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Health and Life Sciences Building to Open Winter Quarter 2020

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2020-03-11T10:11:08+00:00 December 18, 2019|News|
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Health and Life Sciences Building to Open Winter Quarter 2020

  • Building 26

All Invited to Ribbon Cutting Ceremony Friday, Jan. 31, 2020

After more than a year of construction, Highline College’s new Health and Life Sciences Building is slated to open to students winter quarter 2020.

To celebrate the opening, the Highline College community is invited to attend a ribbon cutting ceremony, complete with tours of the building and light snacks. The ceremony is scheduled to take place at 2:30 p.m., Friday, Jan. 31, 2020 in the newly renovated Building 26, located on Highline’s main campus (2400 S. 240th St. Des Moines, WA 98198). Off-campus community members are encouraged to park in the South parking lot.

The $30 million project is the college’s first significant capital project in more than a decade and will house a number of academic departments in health-related fields, in addition to a new Wellness Center.

“Our students need a central location for our high-demand health and wellness-related programs,” Highline College President John Mosby said. “I’m confident and excited that Building 26 will accomplish those efforts for our talented students.”

The renovation of the three-story building, originally built in 1975, includes a comprehensive interior remodel, a new addition to the building and site improvements for a total of 46,068 square feet of classroom, lab, office and study space. It will also be the first LEED-certified building on campus.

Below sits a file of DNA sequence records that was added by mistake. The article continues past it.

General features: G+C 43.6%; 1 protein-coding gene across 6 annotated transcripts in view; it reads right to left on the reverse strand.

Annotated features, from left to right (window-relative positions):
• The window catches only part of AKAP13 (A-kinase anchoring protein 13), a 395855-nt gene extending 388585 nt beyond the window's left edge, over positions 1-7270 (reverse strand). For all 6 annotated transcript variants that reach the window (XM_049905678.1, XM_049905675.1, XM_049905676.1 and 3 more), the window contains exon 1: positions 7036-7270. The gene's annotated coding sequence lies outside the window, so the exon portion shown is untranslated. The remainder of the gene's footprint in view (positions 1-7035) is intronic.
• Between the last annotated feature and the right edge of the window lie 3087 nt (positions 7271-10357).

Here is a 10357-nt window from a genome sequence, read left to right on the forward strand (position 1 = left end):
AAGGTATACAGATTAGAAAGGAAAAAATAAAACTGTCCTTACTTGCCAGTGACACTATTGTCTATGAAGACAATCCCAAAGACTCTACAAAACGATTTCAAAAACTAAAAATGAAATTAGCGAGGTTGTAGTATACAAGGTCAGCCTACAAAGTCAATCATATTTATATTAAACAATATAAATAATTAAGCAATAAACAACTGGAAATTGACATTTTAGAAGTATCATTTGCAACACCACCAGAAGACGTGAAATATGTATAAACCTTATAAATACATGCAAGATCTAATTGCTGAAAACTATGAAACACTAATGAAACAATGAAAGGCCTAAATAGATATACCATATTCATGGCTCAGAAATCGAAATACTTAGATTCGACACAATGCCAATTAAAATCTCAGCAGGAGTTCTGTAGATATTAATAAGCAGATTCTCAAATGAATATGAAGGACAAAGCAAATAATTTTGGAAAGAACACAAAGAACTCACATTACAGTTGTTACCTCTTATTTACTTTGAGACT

Building 26

Previously scattered across campus in separate buildings, several academic departments are in the process of moving into the new building. These departments include Nursing, Respiratory Care, Healthcare Professions, Nursing Assistant and Physical Education. There will also be labs for biology, anatomy and physiology courses.

A Wellness Center, which will be open to staff, faculty and students, as well as a personal fitness trainer lab, is located on the first floor.

Additionally, faculty offices in various departments are located in the new building. These include offices in the Respiratory Care, Business Technology, Physical Education, Nursing, Health Care Professions, Math, and Hospitality and Tourism Management departments.

The Washington State Legislature funded the majority of the project with $3.4 million in design funding during the 2015–17 biennium. That funding was part of a Washington Community and Technical Colleges’ capital funding request to the legislature. Years later, the legislature approved an additional $23.37 million for construction during the 2018 legislative session. The college then funded the remaining $3.17 million through local construction and Service and Activities funds. Of the Service and Activities funds, which are funds students pay within their tuition, the Associated Students of Highline College allocated $200,000 for fitness equipment to be in the wellness center.

Building 26

Project Quick Facts

For more information on the project, and to keep tabs on the latest news in the construction process, visit the Building 26 Renovation page.

Total project cost estimate:
$30,368,000 (design and construction)

Project area:
46,068 square feet (renovation and addition)

Method of construction:
Design, bid, build

Project partners:
Architect: McGranahan Architects, Tacoma
General contractor: Pease Construction, Lakewood

Design standards:
The renovation is designed to accomplish the goals set according to Leadership in Energy and Environmental Design (LEED) standards. This will be Highline’s first LEED-certified building and a model of sustainability on campus. The college is committed to specifying high-efficiency systems that use less energy, aid with reducing greenhouse gas emissions and create a more sustainable campus.

Building history:
A 3-story concrete masonry structure, Building 26 was designed by architect Robert Billsbrough Price and constructed in 1975 as part of Highline’s third phase of campus construction (1974–78), after the campus opened in 1964. (For its first three academic years — 1961–62, 1962–63 and 1963–64 — the college was housed on a temporary basis at Glacier High School.) Building 26 was originally used for the college’s Dental Technician, Nursing, Business Occupations and Automotive Repair programs.